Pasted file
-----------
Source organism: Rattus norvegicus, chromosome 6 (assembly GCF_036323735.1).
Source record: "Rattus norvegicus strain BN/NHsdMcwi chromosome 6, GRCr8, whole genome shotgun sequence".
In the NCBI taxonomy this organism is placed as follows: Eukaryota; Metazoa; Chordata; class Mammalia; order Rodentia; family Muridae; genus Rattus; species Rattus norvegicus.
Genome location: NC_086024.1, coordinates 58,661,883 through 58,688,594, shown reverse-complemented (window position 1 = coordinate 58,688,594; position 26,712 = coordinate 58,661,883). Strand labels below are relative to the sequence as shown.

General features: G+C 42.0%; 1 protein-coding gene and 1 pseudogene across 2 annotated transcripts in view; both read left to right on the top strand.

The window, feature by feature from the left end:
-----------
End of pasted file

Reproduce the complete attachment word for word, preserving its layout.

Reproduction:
Source organism: Rattus norvegicus, chromosome 6 (assembly GCF_036323735.1).
Source record: "Rattus norvegicus strain BN/NHsdMcwi chromosome 6, GRCr8, whole genome shotgun sequence".
In the NCBI taxonomy this organism is placed as follows: Eukaryota; Metazoa; Chordata; class Mammalia; order Rodentia; family Muridae; genus Rattus; species Rattus norvegicus.
Genome location: NC_086024.1, coordinates 58,661,883 through 58,688,594, shown reverse-complemented (window position 1 = coordinate 58,688,594; position 26,712 = coordinate 58,661,883). Strand labels below are relative to the sequence as shown.

General features: G+C 42.0%; 1 protein-coding gene and 1 pseudogene across 2 annotated transcripts in view; both read left to right on the top strand.

The window, feature by feature from the left end: